On August 3, 2014, Las Vegas criminal defense attorney Gabriel L. Grasso participated in the Alcatraz Challenge in San Francisco.
To begin his race, Grasso swam through cold water and strong currents from Alcatraz Island to Crissy Field Beach near the Presidio.
After leaving the water, he laced up his running shoes and ran seven miles over the Golden Gate Bridge and back, successfully finishing San Francisco’s Alcatraz Challenge.
About the Race:
The annual Orca Alcatraz Challenge Aquathlon and Swim in San Francisco, California consists of a 1.5 mile swim from Alcatraz Island followed by an out-and-back run along the Presidio and across the Golden Gate Bridge. The swim portion of the challenge is a 1.5-mile assisted swim. In reality, the distance is about two miles, but with the tides and currents it is akin to swimming 1.5 miles. The currents, winds, waves, and tides ultimately determine the start location, but it begins somewhere near Alcatraz and finishes at the East beach of Crissy Field in the Golden Gate National Recreation Area’s Presidio Park. Water temperatures can be as chilly as 55 degrees, so wetsuits and hoods are strongly encouraged. Every year, several swimmers are forced to forfeit at this stage of the race because they are unable to withstand the strong currents and cold water temperature.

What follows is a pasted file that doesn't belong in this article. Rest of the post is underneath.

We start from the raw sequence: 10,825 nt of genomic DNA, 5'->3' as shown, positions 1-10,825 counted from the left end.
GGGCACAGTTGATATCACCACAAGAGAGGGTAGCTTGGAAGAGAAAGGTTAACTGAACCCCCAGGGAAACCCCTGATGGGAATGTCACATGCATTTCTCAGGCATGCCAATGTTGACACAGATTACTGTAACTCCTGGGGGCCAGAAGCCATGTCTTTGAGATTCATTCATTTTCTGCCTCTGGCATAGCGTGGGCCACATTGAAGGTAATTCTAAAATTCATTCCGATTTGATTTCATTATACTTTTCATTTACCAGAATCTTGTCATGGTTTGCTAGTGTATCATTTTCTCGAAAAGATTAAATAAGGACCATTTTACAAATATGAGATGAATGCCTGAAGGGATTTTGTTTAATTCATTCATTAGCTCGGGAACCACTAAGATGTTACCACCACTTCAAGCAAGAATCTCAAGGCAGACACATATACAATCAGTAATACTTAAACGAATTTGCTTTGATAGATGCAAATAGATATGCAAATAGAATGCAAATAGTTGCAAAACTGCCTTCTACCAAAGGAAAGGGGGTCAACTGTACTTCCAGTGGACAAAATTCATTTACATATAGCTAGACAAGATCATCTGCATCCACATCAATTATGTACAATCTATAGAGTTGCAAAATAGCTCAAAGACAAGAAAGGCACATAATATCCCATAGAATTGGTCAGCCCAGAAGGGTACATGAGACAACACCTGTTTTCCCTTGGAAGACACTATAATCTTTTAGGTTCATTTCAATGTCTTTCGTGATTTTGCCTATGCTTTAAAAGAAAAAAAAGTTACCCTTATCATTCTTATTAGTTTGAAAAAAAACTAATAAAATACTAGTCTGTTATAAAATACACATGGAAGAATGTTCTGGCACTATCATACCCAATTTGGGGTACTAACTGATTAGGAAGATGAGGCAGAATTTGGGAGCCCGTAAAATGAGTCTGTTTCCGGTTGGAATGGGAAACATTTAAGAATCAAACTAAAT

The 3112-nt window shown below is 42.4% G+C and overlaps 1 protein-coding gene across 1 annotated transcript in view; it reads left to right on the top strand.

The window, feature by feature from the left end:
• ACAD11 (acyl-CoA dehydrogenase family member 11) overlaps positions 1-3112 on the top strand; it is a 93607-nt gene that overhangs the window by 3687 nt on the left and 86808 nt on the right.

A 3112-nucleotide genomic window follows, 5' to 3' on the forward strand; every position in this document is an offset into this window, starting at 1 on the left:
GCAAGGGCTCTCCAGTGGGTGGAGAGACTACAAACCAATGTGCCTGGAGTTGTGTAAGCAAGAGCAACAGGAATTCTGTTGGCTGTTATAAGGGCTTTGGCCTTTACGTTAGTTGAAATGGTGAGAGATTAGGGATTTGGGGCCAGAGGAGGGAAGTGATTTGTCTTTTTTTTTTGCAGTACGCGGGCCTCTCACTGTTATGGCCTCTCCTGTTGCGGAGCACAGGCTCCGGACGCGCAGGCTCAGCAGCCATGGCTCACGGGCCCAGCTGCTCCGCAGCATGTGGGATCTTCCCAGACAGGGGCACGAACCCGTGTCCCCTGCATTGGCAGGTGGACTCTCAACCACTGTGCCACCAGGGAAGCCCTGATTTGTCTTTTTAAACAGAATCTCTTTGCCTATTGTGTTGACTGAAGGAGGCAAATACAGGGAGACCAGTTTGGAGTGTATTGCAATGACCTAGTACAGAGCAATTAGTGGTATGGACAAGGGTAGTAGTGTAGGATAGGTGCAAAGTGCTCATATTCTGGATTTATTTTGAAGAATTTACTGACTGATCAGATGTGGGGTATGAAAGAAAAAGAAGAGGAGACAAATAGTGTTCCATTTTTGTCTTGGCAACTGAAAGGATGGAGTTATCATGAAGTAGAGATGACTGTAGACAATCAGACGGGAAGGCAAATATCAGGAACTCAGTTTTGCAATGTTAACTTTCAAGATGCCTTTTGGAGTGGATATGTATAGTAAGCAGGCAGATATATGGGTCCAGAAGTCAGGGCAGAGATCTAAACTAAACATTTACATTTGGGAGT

The 7-mile run begins when the runners leave the transition area, and it ends in a back-and-forth run across the Golden Gate Bridge. The run course follows the Golden Gate Promenade, a dirt trail that winds along the San Francisco Bay. After about 1.25 miles, after passing the Warming Hut and the Torpedo Wharf, runners make a sharp left, veering away from the water, up wooden steps, along a dirt trail, through a brick tunnel, and up onto the east span of the Golden Gate Bridge. This is approximately a 200-foot elevation gain in less than a half-mile. After crossing to Vista Point at the north end of the bridge, runners turn around and retrace their steps to the finish line.
The Alcatraz race was not always an aquathlon. In fact, for years it was a triathlon, originally named the Escape From Alcatraz Triathlon. The idea for an Alcatraz Triathlon came from Joe Oakes, who conceived of it in 1979 after finishing the Ironman in Hawaii. In July 1981, the race first came into being. About twenty members of the Dolphin Club swam 1.5 miles from Alcatraz, bicycled 15 miles across the Golden Gate Bridge, and then ran 14 miles, doubling the legendary 7-mile Dipsea Run. The following year the Escape From Alcatraz Triathlon was opened to the public. However, the Dolphin Club voted to close the fourth race to the public, citing that the event had grown too unwieldy for them. Oakes decided he would stage his own race, the Alcatraz Challenge Triathlon, first held in 1983. Since then, the event has inspired several other similar races. Oakes’ challenge itself has evolved, dropping the cycling portion to become the aquathlon it is today.